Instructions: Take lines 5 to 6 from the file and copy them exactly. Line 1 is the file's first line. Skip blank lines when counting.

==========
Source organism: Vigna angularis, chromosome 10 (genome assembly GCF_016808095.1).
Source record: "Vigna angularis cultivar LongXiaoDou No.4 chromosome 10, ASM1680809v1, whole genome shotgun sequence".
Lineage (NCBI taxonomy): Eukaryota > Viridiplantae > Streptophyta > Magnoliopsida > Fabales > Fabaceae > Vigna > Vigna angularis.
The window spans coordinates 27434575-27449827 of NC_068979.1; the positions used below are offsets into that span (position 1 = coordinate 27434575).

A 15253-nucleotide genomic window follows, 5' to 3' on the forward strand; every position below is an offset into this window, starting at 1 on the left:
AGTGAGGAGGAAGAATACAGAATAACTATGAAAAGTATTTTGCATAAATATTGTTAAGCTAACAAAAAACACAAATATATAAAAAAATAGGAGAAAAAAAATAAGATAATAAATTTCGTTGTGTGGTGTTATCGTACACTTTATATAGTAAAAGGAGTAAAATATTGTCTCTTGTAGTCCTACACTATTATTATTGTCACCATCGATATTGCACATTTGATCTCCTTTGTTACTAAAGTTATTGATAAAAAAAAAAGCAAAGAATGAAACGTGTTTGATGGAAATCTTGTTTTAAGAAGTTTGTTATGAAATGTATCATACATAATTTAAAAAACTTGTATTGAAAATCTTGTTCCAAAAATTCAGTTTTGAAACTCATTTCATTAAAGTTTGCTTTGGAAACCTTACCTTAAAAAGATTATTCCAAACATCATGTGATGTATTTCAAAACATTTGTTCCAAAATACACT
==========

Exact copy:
A 15253-nucleotide genomic window follows, 5' to 3' on the forward strand; every position below is an offset into this window, starting at 1 on the left:
AGTGAGGAGGAAGAATACAGAATAACTATGAAAAGTATTTTGCATAAATATTGTTAAGCTAACAAAAAACACAAATATATAAAAAAATAGGAGAAAAAAAATAAGATAATAAATTTCGTTGTGTGGTGTTATCGTACACTTTATATAGTAAAAGGAGTAAAATATTGTCTCTTGTAGTCCTACACTATTATTATTGTCACCATCGATATTGCACATTTGATCTCCTTTGTTACTAAAGTTATTGATAAAAAAAAAAGCAAAGAATGAAACGTGTTTGATGGAAATCTTGTTTTAAGAAGTTTGTTATGAAATGTATCATACATAATTTAAAAAACTTGTATTGAAAATCTTGTTCCAAAAATTCAGTTTTGAAACTCATTTCATTAAAGTTTGCTTTGGAAACCTTACCTTAAAAAGATTATTCCAAACATCATGTGATGTATTTCAAAACATTTGTTCCAAAATACACT